# What is the minimum human population necessary for a sustainable colony?

How many humans are needed in order to sustain and grow a steady population in a habitable area? Assume resources are adequate and the environment is favorable.

To further refine this question, let's assume this is an early spacefaring technology scenario, such as putting a colony on a neighboring planet (same system) with earth-like conditions with a technology level either current or near-future. Assume the population has a mix of professions suitable for the new environment (resource gatherers, physicians, etc.).

• I feel like this question should also require that the population be sufficient to ward off genetic defects due to inbreeding. Population bottlenecks like these can be disastrous after many generations even if the numbers are physically sufficient to care for one another and maintain shelter, food, water, etc. Sep 16, 2014 at 18:37
• The closer a population gets to the minimum, the more cross-breeding would be required. With a high population, couples can produce several offspring. With a low population, it would be advisable for each woman to have a pregnancy only once with any given man, and for subsequent pregnancies to be with men as distantly related from the previous partners as possible, to boost genetic diversity. Sep 17, 2014 at 2:13
• In my research for another answer I found that there's been new estimates by Cameron Smith in 2013 that place the minimum number at 14e3 to 44e3 individuals. This estimate accounts for accidents, illness etc. and this is what I used in the answer that was about undersea colonization. It greatly affected the size of the ship that I assumed would be required for the colony to start. Oct 8, 2014 at 1:28
• If you want colony completely independent from the outside world, this question is relevant. Nov 30, 2014 at 16:13
• You can use frozen sperm and eggs to lower the number significantly. Nov 12, 2016 at 9:44

This is quite dependent on technological/medical knowledge.

For example, it has been [calculated at 160 for space exploration][1], provided the explorers return home after 20 generations. This of course assumes pretty good medical availability and actually fairly low risks to individuals. The resultant reduction in genetic variability has been analyzed as not being very detrimental. Certainly it could but not guaranteed to and even small infusions of genetic material would majorly reduce negatives. Also starting out with high genetic variability will help reduce those risks.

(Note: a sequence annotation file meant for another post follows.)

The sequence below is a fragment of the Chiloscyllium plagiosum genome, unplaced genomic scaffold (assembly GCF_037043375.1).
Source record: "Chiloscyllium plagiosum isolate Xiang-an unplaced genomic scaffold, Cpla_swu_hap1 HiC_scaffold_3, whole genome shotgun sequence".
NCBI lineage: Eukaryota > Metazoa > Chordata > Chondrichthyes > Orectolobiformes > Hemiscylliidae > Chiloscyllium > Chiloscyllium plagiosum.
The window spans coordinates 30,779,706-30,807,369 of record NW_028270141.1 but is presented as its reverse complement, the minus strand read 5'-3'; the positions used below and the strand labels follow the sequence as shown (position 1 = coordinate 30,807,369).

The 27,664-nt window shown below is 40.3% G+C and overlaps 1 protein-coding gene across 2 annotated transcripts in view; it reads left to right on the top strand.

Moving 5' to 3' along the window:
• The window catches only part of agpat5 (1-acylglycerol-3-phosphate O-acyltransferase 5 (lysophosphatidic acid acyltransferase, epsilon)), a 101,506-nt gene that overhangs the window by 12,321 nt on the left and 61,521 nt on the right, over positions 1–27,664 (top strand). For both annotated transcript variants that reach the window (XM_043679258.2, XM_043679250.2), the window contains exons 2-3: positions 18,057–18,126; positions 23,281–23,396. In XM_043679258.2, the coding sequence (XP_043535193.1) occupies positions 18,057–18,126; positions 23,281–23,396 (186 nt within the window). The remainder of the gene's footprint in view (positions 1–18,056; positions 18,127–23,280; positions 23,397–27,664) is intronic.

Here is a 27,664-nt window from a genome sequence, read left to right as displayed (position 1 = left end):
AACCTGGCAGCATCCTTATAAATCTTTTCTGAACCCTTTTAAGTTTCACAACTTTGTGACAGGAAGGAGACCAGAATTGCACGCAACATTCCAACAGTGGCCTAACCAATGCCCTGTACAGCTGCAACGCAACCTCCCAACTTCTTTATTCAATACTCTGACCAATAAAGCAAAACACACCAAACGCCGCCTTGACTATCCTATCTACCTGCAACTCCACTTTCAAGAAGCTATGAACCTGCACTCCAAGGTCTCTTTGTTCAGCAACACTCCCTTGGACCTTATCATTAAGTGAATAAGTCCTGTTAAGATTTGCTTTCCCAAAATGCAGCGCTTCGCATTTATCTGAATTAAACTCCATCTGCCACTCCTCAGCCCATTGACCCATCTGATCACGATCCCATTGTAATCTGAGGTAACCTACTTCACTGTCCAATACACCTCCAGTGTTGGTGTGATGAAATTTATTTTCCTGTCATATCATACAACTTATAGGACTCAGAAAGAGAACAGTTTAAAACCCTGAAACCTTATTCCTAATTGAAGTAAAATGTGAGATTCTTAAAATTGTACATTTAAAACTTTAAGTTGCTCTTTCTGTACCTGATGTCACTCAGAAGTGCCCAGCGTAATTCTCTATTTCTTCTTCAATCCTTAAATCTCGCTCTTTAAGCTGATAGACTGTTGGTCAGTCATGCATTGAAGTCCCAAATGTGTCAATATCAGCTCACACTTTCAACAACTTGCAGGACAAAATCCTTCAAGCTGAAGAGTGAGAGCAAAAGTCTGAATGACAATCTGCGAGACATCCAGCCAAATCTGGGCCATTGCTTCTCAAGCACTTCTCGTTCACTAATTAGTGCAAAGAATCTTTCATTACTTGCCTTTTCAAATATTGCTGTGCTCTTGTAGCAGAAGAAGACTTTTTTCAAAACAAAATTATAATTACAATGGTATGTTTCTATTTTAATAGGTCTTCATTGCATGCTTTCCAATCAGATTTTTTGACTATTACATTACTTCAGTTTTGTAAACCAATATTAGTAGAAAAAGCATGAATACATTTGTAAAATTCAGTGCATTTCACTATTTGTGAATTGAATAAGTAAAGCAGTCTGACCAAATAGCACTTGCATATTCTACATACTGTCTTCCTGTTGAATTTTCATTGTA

A good example of a relatively genetically non-variable population is Ashkenazi jews; a [recent study][2] has suggested that in semi-recent history (25-30 generations) their total population was around 350 individuals; yes there are some genetic defects that are common but there is no generalized unhealthiness (or genetic unthriftiness), and some genetic defects are rare because they weren't very present in that initial population group.

I would say that 160 is a fairly good minimum for a colony; yes- less than that may survive but any minor disaster has an unpleasantly high chance of wiping out the colony.

The lower the technology/medical treatment availability the higher the population would need to be to provide a 'buffer' for injuries.

• One could also imagine that, under the assumption of sufficiently advanced medicine, potential colonists would get a screening for genetic defects, and only those with no significant defects are admitted. Of course, there's always the possibility that additional inheritable defects happen later (especially during a space journey, where there's increased radiation). Oct 8, 2014 at 8:45
• Note that, as portrayed in some SciFi (I forget where), with a small population mate selection is dictated by genetic requirements, which is something of a problem in a liberal society. The sexes would have to be separated to maintain The Plan. The minimum without this requirement would be rather higher. Oct 8, 2014 at 9:18
• While this seems to be a good estimate to sustain the population, it would be much, much harder to sustain technology. Martian colony would depend on technology heavily and number of people needed to reproduce everything from ore mining to computers would probable go to millions. The same problem, although not so severe, is with qualification, as educating newborn colonists with small population and knowledge database might be problematic. Oct 10, 2014 at 12:12
• The cited study indicated that 160 was minimum for a 10-generation generation ship that already had a genetically diverse population at the destination. So a viable genetic population is definitely higher than 160. But as others pointed out, it might take more to keep the technology & industry base going than to keep the population diverse. Jun 25, 2015 at 4:22